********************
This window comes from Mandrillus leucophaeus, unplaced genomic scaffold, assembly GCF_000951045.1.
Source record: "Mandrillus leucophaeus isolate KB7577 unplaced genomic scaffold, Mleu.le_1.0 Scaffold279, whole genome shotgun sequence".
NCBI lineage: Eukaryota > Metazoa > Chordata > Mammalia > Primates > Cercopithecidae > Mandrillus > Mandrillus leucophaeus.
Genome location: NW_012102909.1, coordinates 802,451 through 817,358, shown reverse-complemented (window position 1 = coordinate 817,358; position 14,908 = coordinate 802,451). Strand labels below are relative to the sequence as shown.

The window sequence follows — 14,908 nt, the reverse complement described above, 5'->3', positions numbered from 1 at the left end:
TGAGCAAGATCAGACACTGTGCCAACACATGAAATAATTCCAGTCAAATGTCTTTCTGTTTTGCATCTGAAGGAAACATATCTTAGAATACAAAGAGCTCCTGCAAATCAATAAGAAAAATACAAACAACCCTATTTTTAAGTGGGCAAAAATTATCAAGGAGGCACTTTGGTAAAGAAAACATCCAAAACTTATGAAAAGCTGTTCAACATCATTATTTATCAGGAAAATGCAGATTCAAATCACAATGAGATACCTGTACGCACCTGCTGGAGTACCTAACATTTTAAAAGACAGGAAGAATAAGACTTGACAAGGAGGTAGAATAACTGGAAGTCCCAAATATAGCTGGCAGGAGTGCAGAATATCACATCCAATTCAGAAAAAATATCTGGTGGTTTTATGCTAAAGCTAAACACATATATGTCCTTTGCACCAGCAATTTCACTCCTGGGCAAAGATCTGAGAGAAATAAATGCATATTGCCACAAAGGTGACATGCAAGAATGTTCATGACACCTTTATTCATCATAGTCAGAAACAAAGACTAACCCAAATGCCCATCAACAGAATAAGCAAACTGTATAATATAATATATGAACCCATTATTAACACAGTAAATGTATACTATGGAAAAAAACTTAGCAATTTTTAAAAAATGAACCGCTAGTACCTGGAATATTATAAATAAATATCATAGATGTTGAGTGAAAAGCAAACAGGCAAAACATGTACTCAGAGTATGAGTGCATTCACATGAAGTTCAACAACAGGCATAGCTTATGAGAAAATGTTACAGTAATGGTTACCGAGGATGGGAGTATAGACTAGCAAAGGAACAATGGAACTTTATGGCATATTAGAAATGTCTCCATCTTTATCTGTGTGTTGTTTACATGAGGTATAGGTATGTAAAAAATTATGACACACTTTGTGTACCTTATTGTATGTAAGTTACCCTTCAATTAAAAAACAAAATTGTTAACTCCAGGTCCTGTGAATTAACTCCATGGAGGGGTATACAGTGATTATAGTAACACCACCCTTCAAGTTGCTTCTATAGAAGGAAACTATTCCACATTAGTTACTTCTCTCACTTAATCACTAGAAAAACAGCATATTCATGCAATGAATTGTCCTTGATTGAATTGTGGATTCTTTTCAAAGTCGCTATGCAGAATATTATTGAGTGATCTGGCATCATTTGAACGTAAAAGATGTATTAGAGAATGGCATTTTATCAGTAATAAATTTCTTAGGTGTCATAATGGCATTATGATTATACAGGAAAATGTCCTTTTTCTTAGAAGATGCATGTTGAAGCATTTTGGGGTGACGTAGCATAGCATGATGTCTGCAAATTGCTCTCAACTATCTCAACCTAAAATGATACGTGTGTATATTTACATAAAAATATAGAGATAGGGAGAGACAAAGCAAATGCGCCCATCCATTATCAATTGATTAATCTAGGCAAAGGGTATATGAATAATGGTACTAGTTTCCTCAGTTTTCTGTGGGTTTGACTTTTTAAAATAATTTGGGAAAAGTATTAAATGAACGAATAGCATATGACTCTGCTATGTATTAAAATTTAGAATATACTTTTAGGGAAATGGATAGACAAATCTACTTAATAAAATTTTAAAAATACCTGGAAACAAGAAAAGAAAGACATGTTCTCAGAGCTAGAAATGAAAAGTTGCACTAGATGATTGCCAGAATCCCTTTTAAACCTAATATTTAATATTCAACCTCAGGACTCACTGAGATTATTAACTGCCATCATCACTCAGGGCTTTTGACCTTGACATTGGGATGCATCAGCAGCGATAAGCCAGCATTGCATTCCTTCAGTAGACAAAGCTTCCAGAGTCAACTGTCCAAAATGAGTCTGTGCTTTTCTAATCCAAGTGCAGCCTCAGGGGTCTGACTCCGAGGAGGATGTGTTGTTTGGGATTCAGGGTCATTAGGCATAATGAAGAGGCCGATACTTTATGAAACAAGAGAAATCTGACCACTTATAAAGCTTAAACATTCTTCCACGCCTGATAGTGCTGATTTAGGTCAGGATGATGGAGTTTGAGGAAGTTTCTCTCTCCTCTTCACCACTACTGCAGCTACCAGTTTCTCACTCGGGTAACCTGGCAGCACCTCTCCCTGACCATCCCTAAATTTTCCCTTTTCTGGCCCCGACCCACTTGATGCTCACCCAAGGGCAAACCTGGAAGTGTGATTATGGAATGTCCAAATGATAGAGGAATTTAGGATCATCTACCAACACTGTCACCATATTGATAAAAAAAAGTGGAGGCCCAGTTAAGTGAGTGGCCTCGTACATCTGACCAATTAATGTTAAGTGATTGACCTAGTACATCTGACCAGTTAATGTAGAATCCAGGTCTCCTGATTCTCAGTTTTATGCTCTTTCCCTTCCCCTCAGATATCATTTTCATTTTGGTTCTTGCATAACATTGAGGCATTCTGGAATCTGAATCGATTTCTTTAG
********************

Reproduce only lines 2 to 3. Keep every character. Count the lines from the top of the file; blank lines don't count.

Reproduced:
Source record: "Mandrillus leucophaeus isolate KB7577 unplaced genomic scaffold, Mleu.le_1.0 Scaffold279, whole genome shotgun sequence".
NCBI lineage: Eukaryota > Metazoa > Chordata > Mammalia > Primates > Cercopithecidae > Mandrillus > Mandrillus leucophaeus.